"All, indeed, I look for is the picturesque, as I trust a large picture I am painting here may in some way testify. It will take me some time, as there are a great number of figures in it; and a we have only been settled here three weeks, it is not as yet more than commenced. The weather is so lovely (bright and sunny as possible, almost summer), that I hope it is likely I may make more way with my work than in London just now, in the midst of November fogs. I am wonderfully better, but still not quite well. I was so unwell on my return from Ilfracombe, that even with the advice I have respecting diet, &c. (which, I believe, is the principal), I can hardly expect to be quite rid of what you heard me complain of, and which, from my usually robust exterior, I fancy hardly called, or, indeed, could call forth the sympathy I craved for. I shall be only too glad to be quite well and say no more about it. We are capitally housed, right on the sea, which is splendid here always,--earlier in the season, particularly, when one sees, as I hear, four to five hundred fair bathers inducted into the briny ocean something in the manner my sketches attemped to delineate. I also send another sketch of 'How they teach the young idea,' not to shoot, but to walk. The construction is simple, and certainly not dangerous. The last sketch is the recollection of the only swell left here; I think her rather fine, and the costume might be imitated with advantage. The news here is not, as your may believe, plentiful. All the houses are 'a louer,' which scarcely looks cheerful; but as our art is all-interesting, it hardly affects us. With some wonderful weather, it is astonishing that the season should be over so soon. My wife finds no want of employment looking after me, obstinate as I am; wanting to work ten hours a day, when she will only let me do so half as much. Although the costume here is not specially remarkable, there is a great deal most suggestive, from which I trust to glean some little. The girls are very pretty, and most useful for my style of art,-- very Spanish, which in my large picture I have to avoid. It must be essentially French; but I hope to use that characteristic in some smaller work." A. Solomon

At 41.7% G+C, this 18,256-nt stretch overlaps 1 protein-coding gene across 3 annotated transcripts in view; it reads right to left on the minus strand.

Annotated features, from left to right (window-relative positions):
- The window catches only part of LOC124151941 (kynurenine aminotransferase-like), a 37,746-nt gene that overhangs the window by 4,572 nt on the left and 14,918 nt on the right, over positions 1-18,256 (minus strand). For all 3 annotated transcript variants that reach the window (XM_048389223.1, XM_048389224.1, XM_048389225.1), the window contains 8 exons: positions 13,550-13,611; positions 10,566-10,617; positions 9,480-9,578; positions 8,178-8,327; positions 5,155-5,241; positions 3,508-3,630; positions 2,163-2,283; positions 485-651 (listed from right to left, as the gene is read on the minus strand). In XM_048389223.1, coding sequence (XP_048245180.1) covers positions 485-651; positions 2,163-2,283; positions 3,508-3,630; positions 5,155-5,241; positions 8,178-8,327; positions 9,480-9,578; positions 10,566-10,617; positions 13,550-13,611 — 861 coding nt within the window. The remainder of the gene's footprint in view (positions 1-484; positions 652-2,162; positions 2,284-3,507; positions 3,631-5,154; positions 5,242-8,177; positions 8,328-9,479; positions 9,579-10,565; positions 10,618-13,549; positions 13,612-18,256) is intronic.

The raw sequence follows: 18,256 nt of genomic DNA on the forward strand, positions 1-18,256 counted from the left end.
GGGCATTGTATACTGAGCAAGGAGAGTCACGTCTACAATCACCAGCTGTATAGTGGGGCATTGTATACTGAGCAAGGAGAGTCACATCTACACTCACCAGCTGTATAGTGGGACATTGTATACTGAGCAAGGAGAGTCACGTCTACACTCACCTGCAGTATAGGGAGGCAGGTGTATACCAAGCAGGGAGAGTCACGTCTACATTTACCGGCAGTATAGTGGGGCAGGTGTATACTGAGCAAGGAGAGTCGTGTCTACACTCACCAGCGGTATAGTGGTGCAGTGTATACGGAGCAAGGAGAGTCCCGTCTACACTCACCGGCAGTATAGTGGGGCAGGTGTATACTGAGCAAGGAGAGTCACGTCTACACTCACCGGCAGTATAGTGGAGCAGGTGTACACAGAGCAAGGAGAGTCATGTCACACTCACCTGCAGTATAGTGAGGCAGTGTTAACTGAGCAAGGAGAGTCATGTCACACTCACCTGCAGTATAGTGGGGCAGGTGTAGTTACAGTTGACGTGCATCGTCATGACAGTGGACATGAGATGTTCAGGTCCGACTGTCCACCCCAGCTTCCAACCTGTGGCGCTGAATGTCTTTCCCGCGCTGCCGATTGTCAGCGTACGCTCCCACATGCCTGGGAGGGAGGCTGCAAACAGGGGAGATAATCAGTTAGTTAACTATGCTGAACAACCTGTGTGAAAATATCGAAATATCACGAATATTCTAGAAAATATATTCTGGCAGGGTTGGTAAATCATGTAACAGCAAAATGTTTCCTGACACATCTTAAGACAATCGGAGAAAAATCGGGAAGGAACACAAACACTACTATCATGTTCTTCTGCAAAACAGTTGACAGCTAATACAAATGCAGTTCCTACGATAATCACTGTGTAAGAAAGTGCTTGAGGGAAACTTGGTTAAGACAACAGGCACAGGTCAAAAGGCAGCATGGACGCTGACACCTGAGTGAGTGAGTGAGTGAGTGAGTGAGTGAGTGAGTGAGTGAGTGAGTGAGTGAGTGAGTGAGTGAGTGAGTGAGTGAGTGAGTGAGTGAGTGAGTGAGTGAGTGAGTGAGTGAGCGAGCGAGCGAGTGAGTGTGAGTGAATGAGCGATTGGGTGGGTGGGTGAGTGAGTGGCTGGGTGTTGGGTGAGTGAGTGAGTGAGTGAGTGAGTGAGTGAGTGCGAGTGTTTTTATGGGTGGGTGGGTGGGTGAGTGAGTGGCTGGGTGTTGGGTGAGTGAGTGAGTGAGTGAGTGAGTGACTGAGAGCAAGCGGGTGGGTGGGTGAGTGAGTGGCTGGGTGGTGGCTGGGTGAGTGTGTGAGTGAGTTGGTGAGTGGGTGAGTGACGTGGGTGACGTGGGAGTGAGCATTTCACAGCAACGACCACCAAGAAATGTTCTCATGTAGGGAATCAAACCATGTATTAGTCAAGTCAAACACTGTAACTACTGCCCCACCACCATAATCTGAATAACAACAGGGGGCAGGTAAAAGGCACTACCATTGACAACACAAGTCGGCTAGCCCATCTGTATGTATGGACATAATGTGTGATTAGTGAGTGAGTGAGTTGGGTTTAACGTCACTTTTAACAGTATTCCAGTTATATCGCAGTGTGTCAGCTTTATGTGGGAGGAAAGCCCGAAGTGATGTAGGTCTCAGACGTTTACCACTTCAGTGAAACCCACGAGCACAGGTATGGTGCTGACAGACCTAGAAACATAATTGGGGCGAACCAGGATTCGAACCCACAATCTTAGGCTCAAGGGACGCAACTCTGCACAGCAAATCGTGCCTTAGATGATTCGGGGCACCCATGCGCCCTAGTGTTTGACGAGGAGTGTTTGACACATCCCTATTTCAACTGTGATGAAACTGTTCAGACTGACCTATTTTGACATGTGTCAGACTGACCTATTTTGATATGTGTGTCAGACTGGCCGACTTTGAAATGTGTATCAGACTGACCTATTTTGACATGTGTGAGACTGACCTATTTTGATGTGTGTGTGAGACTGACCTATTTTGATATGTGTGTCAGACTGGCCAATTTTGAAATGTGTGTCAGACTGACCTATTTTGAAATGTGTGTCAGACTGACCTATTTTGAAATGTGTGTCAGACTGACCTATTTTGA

A personal friend of the deceased has favoured us with the following sketch of the character of the late Abraham Solomon:- The personal character of this accomplished man was in every respect admirable. He was a patter of manly virtues and simple worth. Rarely have talents so remarkable been associated with modesty so unaffected and sincere. His cheerful habit of thought, his delicate consideration for the feelings of others, his genuine kindness of heart; which shone through every feature, and made itself heard in every tone of his voice; his honesty of speech and character, were so many links in the chain which bound to him a very wide circle of friends and associates in the tie of close and friendly esteem. Those who knew him valued and loved the man not less than they admired the artist. Often such language is held in the exaggerated eulogy of one who is lose; but these are the words which all employed who spoke of Abraham Solomon during his life; these are words which will find a loud echo in the hearts of all who knew him; and there are none but will feel that this expresses the character of a man who was an honour to the family from which he sprung, to the faith to which he sincerely and devoutly adhered, and to the art which he cultivated with such success.
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